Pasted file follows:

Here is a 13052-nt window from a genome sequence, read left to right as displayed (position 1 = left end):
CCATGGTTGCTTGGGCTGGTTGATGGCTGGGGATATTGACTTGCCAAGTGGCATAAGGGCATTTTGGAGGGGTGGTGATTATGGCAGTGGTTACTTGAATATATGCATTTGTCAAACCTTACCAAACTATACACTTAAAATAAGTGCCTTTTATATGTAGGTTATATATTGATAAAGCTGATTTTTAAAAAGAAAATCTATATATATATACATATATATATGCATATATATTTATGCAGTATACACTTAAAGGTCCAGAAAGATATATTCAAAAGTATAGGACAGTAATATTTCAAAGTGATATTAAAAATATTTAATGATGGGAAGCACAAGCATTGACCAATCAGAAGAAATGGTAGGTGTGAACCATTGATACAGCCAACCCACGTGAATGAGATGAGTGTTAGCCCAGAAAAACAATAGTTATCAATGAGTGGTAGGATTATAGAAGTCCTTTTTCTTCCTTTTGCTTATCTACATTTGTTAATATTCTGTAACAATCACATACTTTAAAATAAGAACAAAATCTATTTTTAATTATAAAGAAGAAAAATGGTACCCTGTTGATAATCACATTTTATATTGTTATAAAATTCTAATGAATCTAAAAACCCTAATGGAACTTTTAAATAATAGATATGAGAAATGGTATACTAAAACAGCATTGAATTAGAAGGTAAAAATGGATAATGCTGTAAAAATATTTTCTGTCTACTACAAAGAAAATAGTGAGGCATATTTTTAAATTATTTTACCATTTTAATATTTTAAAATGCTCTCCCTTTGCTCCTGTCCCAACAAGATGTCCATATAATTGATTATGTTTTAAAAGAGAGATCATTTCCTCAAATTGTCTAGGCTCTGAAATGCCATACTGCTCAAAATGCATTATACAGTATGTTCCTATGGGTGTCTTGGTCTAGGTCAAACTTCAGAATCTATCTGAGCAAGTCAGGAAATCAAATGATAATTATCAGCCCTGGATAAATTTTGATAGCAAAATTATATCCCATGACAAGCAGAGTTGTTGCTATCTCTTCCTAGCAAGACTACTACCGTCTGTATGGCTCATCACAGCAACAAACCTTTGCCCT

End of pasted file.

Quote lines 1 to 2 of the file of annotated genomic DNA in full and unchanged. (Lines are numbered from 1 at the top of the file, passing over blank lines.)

Here is a 13052-nt window from a genome sequence, read left to right as displayed (position 1 = left end):
CCATGGTTGCTTGGGCTGGTTGATGGCTGGGGATATTGACTTGCCAAGTGGCATAAGGGCATTTTGGAGGGGTGGTGATTATGGCAGTGGTTACTTGAATATATGCATTTGTCAAACCTTACCAAACTATACACTTAAAATAAGTGCCTTTTATATGTAGGTTATATATTGATAAAGCTGATTTTTAAAAAGAAAATCTATATATATATACATATATATATGCATATATATTTATGCAGTATACACTTAAAGGTCCAGAAAGATATATTCAAAAGTATAGGACAGTAATATTTCAAAGTGATATTAAAAATATTTAATGATGGGAAGCACAAGCATTGACCAATCAGAAGAAATGGTAGGTGTGAACCATTGATACAGCCAACCCACGTGAATGAGATGAGTGTTAGCCCAGAAAAACAATAGTTATCAATGAGTGGTAGGATTATAGAAGTCCTTTTTCTTCCTTTTGCTTATCTACATTTGTTAATATTCTGTAACAATCACATACTTTAAAATAAGAACAAAATCTATTTTTAATTATAAAGAAGAAAAATGGTACCCTGTTGATAATCACATTTTATATTGTTATAAAATTCTAATGAATCTAAAAACCCTAATGGAACTTTTAAATAATAGATATGAGAAATGGTATACTAAAACAGCATTGAATTAGAAGGTAAAAATGGATAATGCTGTAAAAATATTTTCTGTCTACTACAAAGAAAATAGTGAGGCATATTTTTAAATTATTTTACCATTTTAATATTTTAAAATGCTCTCCCTTTGCTCCTGTCCCAACAAGATGTCCATATAATTGATTATGTTTTAAAAGAGAGATCATTTCCTCAAATTGTCTAGGCTCTGAAATGCCATACTGCTCAAAATGCATTATACAGTATGTTCCTATGGGTGTCTTGGTCTAGGTCAAACTTCAGAATCTATCTGAGCAAGTCAGGAAATCAAATGATAATTATCAGCCCTGGATAAATTTTGATAGCAAAATTATATCCCATGACAAGCAGAGTTGTTGCTATCTCTTCCTAGCAAGACTACTACCGTCTGTATGGCTCATCACAGCAACAAACCTTTGCCCT